a book that doesn't suck
Replies: 15 - Last Post: May 10, 2005 3:07 AM Last Post By: Burlthai
May 8, 2005 2:13 PM
a book that doesn't suckhi. i was wondering if someone could recommend a good book for travelling in china, about china. i am looking for a comprehensive history type book, but nothing too heavy (literally and figuratively)....i am more interested in contemporary (current) history, like in the past 150 years....... any suggestions would be great.... rock on.
May 8, 2005 2:44 PM
May 8, 2005 5:10 PM
May 8, 2005 7:30 PM
- Red China Blues - by Jan Wong - autobiography of the first canadian to study in China after the 1949 revolution - she was also the Toronto Globe's China bureau head for a while
* China Wakes - by Nicolas Kristoff and Sheryl WuDunn - an examination of China circa 1996/7 - still a good introduction to China's recent history; Kristoff & WuDunn were both New York Times reporters in China
* China Live - by Mike Chinoy - another autobiography - this by the former CNN Beijing bureau chief - it's sort of a history of CNN and Modern China rolled into one
Those are really easy reading - but very informative
These books are a bit more academic
The Search for Modern China - Jonathan Spence (actually any of Spence's books are pretty good)
anything by Jasper Becker is also in-depth.
May 8, 2005 10:22 PM
May 9, 2005 12:18 AM
May 9, 2005 12:48 AM
6Pearl S. Buck, The Good Earth.. Written while she was in China and is a world classic.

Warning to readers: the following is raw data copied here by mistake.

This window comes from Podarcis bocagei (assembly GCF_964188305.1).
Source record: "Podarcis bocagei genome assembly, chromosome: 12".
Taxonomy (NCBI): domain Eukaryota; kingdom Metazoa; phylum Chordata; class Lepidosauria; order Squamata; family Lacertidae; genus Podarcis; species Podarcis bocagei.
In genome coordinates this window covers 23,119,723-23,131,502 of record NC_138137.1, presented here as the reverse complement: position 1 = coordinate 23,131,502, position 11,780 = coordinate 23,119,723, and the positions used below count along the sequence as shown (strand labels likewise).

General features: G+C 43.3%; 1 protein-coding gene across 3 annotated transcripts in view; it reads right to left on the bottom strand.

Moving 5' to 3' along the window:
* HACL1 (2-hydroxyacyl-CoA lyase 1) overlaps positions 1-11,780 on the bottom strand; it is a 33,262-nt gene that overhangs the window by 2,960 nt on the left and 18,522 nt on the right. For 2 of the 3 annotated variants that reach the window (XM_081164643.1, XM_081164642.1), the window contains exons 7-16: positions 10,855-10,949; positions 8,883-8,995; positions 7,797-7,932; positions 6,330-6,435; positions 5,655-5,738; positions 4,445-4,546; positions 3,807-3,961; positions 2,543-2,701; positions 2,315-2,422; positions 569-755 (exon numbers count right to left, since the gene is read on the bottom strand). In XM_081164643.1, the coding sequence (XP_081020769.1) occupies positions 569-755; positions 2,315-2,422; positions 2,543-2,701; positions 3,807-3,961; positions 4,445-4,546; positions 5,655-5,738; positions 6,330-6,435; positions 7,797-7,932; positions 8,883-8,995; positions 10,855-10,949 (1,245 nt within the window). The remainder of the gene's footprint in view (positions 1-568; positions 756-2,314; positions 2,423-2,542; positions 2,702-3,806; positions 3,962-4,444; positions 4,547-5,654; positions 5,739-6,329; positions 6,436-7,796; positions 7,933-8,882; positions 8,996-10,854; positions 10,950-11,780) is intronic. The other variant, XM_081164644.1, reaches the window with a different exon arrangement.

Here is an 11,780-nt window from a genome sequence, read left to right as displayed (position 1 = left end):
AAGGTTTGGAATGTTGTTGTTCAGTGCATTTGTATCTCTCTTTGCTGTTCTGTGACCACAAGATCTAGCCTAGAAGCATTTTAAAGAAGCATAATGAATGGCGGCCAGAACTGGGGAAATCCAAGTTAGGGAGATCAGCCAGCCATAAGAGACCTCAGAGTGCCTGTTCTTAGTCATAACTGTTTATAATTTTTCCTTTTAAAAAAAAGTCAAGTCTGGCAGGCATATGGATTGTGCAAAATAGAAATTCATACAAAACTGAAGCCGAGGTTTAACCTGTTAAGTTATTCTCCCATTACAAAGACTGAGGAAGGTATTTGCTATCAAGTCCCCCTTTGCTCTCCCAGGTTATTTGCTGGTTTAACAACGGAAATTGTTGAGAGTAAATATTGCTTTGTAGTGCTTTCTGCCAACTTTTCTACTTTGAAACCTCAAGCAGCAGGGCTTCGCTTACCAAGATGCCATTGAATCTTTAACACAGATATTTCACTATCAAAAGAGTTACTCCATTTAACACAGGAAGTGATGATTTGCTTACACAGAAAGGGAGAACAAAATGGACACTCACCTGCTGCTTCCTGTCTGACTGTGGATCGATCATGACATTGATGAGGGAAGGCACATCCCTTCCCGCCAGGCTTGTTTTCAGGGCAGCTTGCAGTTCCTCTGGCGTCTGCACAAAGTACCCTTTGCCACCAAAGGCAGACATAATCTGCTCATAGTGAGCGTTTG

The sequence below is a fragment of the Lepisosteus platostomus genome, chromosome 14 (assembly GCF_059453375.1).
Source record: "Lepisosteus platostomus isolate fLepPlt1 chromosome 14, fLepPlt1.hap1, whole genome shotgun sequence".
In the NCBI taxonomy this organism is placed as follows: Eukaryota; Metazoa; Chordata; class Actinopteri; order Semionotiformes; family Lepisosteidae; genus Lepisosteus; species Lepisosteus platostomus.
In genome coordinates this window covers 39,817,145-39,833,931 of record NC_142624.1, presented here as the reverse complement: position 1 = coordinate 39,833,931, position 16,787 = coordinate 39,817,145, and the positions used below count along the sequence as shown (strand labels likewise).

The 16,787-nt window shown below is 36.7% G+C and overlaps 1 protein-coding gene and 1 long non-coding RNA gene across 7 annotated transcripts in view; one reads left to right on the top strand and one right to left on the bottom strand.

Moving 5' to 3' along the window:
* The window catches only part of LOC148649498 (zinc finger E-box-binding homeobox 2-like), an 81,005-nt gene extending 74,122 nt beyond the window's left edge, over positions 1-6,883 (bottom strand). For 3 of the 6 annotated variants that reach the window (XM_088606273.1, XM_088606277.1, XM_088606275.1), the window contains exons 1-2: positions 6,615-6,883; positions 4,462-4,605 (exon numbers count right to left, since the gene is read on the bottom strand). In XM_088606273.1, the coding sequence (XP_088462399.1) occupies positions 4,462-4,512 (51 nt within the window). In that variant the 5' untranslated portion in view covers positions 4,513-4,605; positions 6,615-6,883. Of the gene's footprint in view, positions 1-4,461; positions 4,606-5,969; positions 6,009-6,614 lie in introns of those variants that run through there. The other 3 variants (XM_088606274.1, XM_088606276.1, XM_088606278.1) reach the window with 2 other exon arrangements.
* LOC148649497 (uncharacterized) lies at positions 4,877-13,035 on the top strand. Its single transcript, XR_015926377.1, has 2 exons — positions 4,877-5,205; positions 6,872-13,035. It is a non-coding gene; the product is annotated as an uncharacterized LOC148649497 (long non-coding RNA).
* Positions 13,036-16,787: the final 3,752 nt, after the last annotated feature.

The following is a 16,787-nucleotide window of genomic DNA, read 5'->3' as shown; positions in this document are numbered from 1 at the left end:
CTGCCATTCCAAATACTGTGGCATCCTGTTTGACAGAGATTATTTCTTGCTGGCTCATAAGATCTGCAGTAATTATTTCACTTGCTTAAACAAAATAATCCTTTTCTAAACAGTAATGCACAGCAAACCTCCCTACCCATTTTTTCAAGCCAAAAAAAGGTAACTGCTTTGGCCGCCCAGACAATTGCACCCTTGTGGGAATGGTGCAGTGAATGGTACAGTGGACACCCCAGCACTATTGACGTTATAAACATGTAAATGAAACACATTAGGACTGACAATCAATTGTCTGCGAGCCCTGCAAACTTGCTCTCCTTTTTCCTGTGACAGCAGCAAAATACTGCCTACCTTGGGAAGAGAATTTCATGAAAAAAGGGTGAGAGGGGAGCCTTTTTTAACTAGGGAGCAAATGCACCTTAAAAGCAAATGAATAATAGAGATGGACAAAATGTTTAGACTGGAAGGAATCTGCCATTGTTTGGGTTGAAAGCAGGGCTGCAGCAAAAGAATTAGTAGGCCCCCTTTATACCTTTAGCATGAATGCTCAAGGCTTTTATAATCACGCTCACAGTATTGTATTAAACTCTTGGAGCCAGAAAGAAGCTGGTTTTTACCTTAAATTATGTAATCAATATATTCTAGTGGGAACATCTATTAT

May 9, 2005 1:08 AM
May 9, 2005 1:29 AM
8If you want to lighten up a bit read any of the three novels by Qiu Xiaolong which novelize the investigations of his Shanghai detective Chief Inspector Chen Cao. They give a good idea of the culture as well as some historical perspective as well.
May 9, 2005 3:05 AM
May 9, 2005 3:28 AM
10River Town... can't remember the author's name, but he was an American Peace Corp worker a few years back upcountry.
The Three Swans...at least I think that is the name...novel about 3 generations of chinese women over the past century.
The trilogy by Han Su Yin... it is a bit dated, but I really enjoyed the personal aspect along with the historical events.
May 9, 2005 9:26 AM
11No. 10 - River Town is by Peter Hessler. I'm reading it at the moment and really enjoying it. He describes the two years he spent teaching literature in a college in Fulong, Sichuan in the late 1990s. It's a really interesting insight into the cultural differences between America and China, with funny (and sometimes sad) anecdotes of what his students said and wrote, his daily exchanges with various people around the town, dipping into the then political climate. Although much has changed since then, it really gives a flavour of what you may come across when you first move to China.
May 9, 2005 12:56 PM
May 9, 2005 1:11 PM
May 9, 2005 2:51 PM
14Actually, if you want a really short history, read the section in the guidebooks about the history. Too short? I've got "A Traveller's History of China", which looks pretty good, though I haven't read it yet.
Not what you're looking for, but something that might interest others on the list is "The Man Who Stayed Behind" by Sidney Greenberg. I read it when I was home this winter and it was great. Greenberg (right name?) came to China as an American soldier and secret Communist, stayed after the war and worked with Mao and others. He lived through the Cultural Revolution and spent altogether ten years in Chinese prisons. He was idealistic about Communism even through his time in prison. He finally left China and is in the US now. A great read for those who want to learn more about Chinese history from the 1940's to the 1970's.
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